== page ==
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Recently Discovered Iron Age Paving-Stones to be Studied to Trace Musasir City State


21 October 2006




LONDON, (CAIS) -- The second season of archeological excavations will start next week in Rabat Tappeh, located in North-West of Iran, with the aim of unveiling the secret behind the unique art used in the paving stones discovered in the area which belong to the Iron Age I and II.


The first season of archeological excavations in Rabat Hill resulted in discovery of 3000-year-old 180x180 sq. cm paving stones as well as statues of winged goddesses and a naked winged goddess in the region, never found before in any historical site in Iran. The unique findings in this archeological site attracted the attention of domestic and foreign experts and media.


Discovery of the traces of Musasir city state, which existed in the region during the Iron Age, in the first season of excavations also drew in a great deal of attentions from scientific societies of countries around the world.


History of the Musasir city state, goes back to the first millennium BCE. The Musasir city state in northwest Iran existed concurrent with Urartu and Assyrian civilisations. This city state was called Ardini or the "Land of Sun" by Assyrians. Musasir was allied with Assyrian or Urartu city states and shaped the political conditions of the region. Prior to discovery of traces of this period in Rabat Tappeh, many American and German archeologists believed that Sun or Ardini city state is traced in Mesopotamia or Anatolia, and not Iran.


Musasir was particularly important during the first half of the 1st millennium BCE and is known primarily from reliefs and inscriptions of the Assyrian king Sargon II, who brought this region under his city state in 714 BCE. Musasir was a semi-independent buffer state bordering Mannaean, Assyria and Urartu. Experts believe that it was an ancient city probably located near the upper Great Zab River between Lake Urmia in northwest Iran and Lake Van in present-day Turkey. 


“This season of excavations in the area where the paving stones had been discovered intends to clarify the exact age of the hill,” said Reza Heidari, head of excavation team in Rabat Tappeh. He also said that baked bricks were used for framing the paving stones.


According to Heidari, oval shaped stones obtained from nearby lakes were artistically placed to form spiral shapes in these paving stones. Similar paving stones were seen in ancient Rome and other historical sites in Iran. How the people of this region learned this art during the ancient times is not known and it requires at least a 10-year research to find its answer. The use of colors during the first Iron Age in artifacts and architectural remains of this historic site is another factor which has amazed archeologists.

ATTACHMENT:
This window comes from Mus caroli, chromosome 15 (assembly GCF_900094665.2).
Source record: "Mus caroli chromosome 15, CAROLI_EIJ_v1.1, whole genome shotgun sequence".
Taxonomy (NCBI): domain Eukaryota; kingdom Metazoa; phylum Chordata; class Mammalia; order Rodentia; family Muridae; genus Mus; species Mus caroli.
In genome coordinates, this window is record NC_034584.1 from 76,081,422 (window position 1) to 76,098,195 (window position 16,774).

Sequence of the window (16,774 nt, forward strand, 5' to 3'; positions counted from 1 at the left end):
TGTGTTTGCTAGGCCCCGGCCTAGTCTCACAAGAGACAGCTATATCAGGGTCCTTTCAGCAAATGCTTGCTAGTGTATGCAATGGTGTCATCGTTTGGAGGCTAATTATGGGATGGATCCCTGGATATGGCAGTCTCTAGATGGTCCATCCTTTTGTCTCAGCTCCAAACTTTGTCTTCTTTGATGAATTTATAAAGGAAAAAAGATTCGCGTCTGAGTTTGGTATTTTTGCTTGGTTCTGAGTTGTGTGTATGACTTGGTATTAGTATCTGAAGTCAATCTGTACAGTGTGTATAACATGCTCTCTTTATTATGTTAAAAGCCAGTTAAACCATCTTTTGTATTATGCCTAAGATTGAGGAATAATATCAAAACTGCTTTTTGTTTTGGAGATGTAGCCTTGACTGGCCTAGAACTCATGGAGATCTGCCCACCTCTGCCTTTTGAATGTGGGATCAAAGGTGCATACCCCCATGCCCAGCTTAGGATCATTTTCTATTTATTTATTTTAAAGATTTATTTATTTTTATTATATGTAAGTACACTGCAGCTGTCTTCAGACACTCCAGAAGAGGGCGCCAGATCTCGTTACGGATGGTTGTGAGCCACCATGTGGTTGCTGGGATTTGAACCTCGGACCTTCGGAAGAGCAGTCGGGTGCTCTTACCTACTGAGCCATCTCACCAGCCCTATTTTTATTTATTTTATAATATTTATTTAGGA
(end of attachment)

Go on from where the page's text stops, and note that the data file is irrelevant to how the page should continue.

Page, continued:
“In addition to studying these paving stones, we are seeking to find more historic evidence to prove the existence of the Sun city state in this historical hill,” added head of excavation team in Rabat Tappeh.


Rabat Tappeh is located near the town of Sardasht in West Azarbaijan province, northwest Iran. Archeologists believe that the hill used to be the center of Musasir city state some 3000 years ago. Archeological excavations in this historical hill started since September 2005. Before start of the excavations, it was assumed that the area of Rabat Tappeh to be about 14 hectares; however, further excavations revealed that it must have covered a 25-hectare area.

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Extracted From/Source: Cultural Heritage News Agency (CHN)

Please note the above-news is NOT a "copy & paste" version from the mentioned-source. The news/article above has been modified with the following interventions by CAIS: Spelling corrections; -Rectification and correction of the historical facts and data; - Providing additional historical information within the text; -Removing any unnecessary, irrelevant & repetitive information.

     All these measures have been taken in order to ensure that the published news provided by CAIS is coherent, accurate and suitable for academics and cultural enthusiasts who visit the CAIS website.




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